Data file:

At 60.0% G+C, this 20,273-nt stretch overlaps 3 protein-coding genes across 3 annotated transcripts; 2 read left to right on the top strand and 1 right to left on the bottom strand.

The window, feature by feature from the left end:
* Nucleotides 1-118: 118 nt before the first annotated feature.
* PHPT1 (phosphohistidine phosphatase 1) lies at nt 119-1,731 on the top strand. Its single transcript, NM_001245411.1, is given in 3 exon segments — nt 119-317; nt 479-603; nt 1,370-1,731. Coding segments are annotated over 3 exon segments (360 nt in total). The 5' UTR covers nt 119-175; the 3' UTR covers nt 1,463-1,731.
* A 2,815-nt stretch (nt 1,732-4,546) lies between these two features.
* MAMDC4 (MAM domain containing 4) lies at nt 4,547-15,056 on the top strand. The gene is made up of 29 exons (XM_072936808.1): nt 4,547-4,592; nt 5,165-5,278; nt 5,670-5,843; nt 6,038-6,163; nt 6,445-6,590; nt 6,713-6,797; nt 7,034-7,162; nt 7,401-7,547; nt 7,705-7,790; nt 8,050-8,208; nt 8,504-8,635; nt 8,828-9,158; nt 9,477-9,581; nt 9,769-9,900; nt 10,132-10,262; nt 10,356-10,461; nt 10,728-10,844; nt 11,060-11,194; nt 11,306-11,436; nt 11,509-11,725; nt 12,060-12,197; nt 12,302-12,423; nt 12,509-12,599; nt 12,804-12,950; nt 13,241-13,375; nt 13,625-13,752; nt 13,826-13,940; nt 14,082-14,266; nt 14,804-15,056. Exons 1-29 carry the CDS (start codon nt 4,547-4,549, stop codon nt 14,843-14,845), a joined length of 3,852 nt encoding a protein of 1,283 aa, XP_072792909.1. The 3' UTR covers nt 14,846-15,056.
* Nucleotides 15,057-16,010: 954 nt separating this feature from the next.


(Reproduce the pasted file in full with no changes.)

At 60.0% G+C, this 20,273-nt stretch overlaps 3 protein-coding genes across 3 annotated transcripts; 2 read left to right on the top strand and 1 right to left on the bottom strand.

The window, feature by feature from the left end:
* Nucleotides 1-118: 118 nt before the first annotated feature.
* PHPT1 (phosphohistidine phosphatase 1) lies at nt 119-1,731 on the top strand. Its single transcript, NM_001245411.1, is given in 3 exon segments — nt 119-317; nt 479-603; nt 1,370-1,731. Coding segments are annotated over 3 exon segments (360 nt in total). The 5' UTR covers nt 119-175; the 3' UTR covers nt 1,463-1,731.
* A 2,815-nt stretch (nt 1,732-4,546) lies between these two features.
* MAMDC4 (MAM domain containing 4) lies at nt 4,547-15,056 on the top strand. The gene is made up of 29 exons (XM_072936808.1): nt 4,547-4,592; nt 5,165-5,278; nt 5,670-5,843; nt 6,038-6,163; nt 6,445-6,590; nt 6,713-6,797; nt 7,034-7,162; nt 7,401-7,547; nt 7,705-7,790; nt 8,050-8,208; nt 8,504-8,635; nt 8,828-9,158; nt 9,477-9,581; nt 9,769-9,900; nt 10,132-10,262; nt 10,356-10,461; nt 10,728-10,844; nt 11,060-11,194; nt 11,306-11,436; nt 11,509-11,725; nt 12,060-12,197; nt 12,302-12,423; nt 12,509-12,599; nt 12,804-12,950; nt 13,241-13,375; nt 13,625-13,752; nt 13,826-13,940; nt 14,082-14,266; nt 14,804-15,056. Exons 1-29 carry the CDS (start codon nt 4,547-4,549, stop codon nt 14,843-14,845), a joined length of 3,852 nt encoding a protein of 1,283 aa, XP_072792909.1. The 3' UTR covers nt 14,846-15,056.
* Nucleotides 15,057-16,010: 954 nt separating this feature from the next.